File:Rural farmland in America.jpg

By Laura Robertson

The night I was born, my parents almost didn’t go to the hospital. My father didn’t believe my mother when she woke up in the middle of the night, insisting she was going into labor. My mom was almost forty when she had me, making her pregnancy automatically high-risk. Luckily for her, it took me long enough to get my act together and be born that she was able to successfully convince my dad, drive to the local small-town hospital, and have me. I was born 1.2 miles from the house I would spend the next six years of my life in, under the care of the same ob/gyn who had been with my mother throughout her pregnancy.

Had I been born today, it is likely my first breaths would have taken place on the side of the road, in a mad dash to get to the nearest maternity ward, 40 minutes away by car. The ward that I was born in has closed, leaving behind a “maternity desert,” that leaves expectant mothers scrambling for medical care. Today, 45% of rural counties lack a licensed ob/gyn, and according to statistics from the Wall Street Journal, rural mothers are 60% more likely to die in childbirth than their urban and suburban counterparts. Rural mothers are less likely to have their children in hospitals, and less likely to get preventative prenatal care throughout their pregnancy. For many, it is simply not feasible to attend regular appointments that are, as is the case for more than 10% of this demographic, more than 100 miles away. Of course, the very possibility of having the option relies on the premise that one has access to a car; public transportation is rare in rural areas, and ambulance services are only available if a pregnancy becomes life-threatening. Even if they are offered, geography can postpone their arrival long enough that they are rendered useless anyway.

These statistics exist for a variety of reasons. Firstly, rural hospitals tend to be small, allowing them to keep far fewer specialists than their more urban equivalents. Many hospitals rely on family practice physicians to perform obstetric services, and even those who can afford to keep a licensed ob/gyn around might not be able to house the specialists who can perform certain kinds of life-saving surgeries that would lessen the mortality rate. Conversely, even those hospitals who can afford to keep these specialists around often struggle to do so– there are almost 8,000 too few ob/gyns nationwide, and only 6% of these work in rural areas. This is compared to the 22% of Americans of childbearing age that live in these regions. As the urban/rural divide deepens, cultural mistrust seeming to grow every day, rural issues can often be forgotten about. After all, they are by definition distant from the city centers in which much of our legislation is decided. As many rural Americans are politically conservative, favoring small, localized government over anything that seems to extend its hand too far into the lives of the individual, rural issues are rarely hot-button topics in the national political scene. For many, limited medical care is a necessary consequence of the stronger sense of community and freedom that they feel their areas give them.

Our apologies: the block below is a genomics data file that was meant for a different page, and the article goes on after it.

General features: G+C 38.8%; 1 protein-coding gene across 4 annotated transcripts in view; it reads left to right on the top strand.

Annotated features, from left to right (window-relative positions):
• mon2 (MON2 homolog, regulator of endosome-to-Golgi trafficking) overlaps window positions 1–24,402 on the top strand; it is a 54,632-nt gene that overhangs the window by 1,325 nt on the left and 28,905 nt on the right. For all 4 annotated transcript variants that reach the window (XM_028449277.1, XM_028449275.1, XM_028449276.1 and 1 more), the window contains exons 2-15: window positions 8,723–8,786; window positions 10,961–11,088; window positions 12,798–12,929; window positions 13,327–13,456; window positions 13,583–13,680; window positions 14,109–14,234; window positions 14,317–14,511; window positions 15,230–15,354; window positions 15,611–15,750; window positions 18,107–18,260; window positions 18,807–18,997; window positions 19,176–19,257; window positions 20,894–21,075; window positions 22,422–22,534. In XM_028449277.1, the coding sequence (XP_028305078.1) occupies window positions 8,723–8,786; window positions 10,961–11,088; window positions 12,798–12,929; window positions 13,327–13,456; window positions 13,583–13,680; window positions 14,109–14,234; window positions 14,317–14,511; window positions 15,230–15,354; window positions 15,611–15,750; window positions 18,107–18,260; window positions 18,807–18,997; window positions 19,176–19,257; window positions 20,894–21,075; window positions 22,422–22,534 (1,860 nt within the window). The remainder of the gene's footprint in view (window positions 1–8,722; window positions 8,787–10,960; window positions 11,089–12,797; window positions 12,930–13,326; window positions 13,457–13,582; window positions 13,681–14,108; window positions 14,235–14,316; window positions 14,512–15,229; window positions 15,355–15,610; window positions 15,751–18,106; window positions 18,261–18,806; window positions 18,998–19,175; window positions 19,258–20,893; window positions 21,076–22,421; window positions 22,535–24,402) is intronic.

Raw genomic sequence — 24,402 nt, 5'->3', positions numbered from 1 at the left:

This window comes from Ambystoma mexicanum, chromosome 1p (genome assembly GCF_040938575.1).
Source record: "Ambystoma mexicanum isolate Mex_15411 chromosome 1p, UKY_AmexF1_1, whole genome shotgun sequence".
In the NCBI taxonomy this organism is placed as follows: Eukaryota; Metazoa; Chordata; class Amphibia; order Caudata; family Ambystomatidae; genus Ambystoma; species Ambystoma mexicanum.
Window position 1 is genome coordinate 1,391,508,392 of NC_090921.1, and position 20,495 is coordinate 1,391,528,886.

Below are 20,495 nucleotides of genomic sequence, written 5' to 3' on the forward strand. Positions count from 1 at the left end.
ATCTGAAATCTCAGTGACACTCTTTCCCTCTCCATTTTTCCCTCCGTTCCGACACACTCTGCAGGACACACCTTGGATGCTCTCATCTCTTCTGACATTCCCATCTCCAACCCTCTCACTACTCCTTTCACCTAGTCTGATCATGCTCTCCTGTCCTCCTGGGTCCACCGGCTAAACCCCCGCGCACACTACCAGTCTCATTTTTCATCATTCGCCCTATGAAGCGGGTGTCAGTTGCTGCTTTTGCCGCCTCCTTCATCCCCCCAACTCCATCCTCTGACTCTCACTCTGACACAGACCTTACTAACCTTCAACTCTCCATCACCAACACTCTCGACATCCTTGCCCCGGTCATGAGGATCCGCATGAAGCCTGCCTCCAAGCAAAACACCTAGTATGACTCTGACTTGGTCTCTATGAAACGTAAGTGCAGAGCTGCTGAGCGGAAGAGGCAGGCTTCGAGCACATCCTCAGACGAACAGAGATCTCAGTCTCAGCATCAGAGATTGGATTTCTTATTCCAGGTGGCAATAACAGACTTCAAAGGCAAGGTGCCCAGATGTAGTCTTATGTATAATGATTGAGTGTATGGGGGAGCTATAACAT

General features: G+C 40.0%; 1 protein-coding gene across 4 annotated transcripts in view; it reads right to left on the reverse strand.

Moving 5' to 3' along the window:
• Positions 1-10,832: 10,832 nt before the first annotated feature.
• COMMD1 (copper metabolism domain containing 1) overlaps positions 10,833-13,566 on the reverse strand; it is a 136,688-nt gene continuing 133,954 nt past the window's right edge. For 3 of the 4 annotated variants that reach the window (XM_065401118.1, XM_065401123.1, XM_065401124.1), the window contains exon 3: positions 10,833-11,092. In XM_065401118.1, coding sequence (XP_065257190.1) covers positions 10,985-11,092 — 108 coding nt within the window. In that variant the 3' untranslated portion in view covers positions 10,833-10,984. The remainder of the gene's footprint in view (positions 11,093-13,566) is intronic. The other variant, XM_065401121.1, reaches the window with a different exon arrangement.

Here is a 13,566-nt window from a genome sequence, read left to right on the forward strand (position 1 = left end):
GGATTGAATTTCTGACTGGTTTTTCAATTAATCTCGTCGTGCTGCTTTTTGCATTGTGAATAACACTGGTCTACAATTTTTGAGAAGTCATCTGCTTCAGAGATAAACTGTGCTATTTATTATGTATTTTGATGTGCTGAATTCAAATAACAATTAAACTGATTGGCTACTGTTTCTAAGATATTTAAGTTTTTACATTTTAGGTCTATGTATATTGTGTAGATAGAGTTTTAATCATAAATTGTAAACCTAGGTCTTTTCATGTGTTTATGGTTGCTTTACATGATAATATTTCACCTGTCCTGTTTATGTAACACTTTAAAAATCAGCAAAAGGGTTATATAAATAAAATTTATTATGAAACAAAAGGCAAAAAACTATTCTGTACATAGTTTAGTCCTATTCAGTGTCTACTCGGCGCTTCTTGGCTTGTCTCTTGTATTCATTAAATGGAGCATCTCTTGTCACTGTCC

While government legislation may not be the solution—and likely wouldn’t be appreciated by much of the demographic it would intend to serve—new conversations around these issues have led to attempts to find a solution that would work. In the last few years have maternity deserts have begun to find coverage in national news, while The University of Wisconsin School of Medicine and Public Health has set up the nation’s first—and only—residency program that specifically focuses on women’s health in rural areas. Steps like these, while still falling short of annihilating the issue, suggest the possibility of a safer future for rural women.

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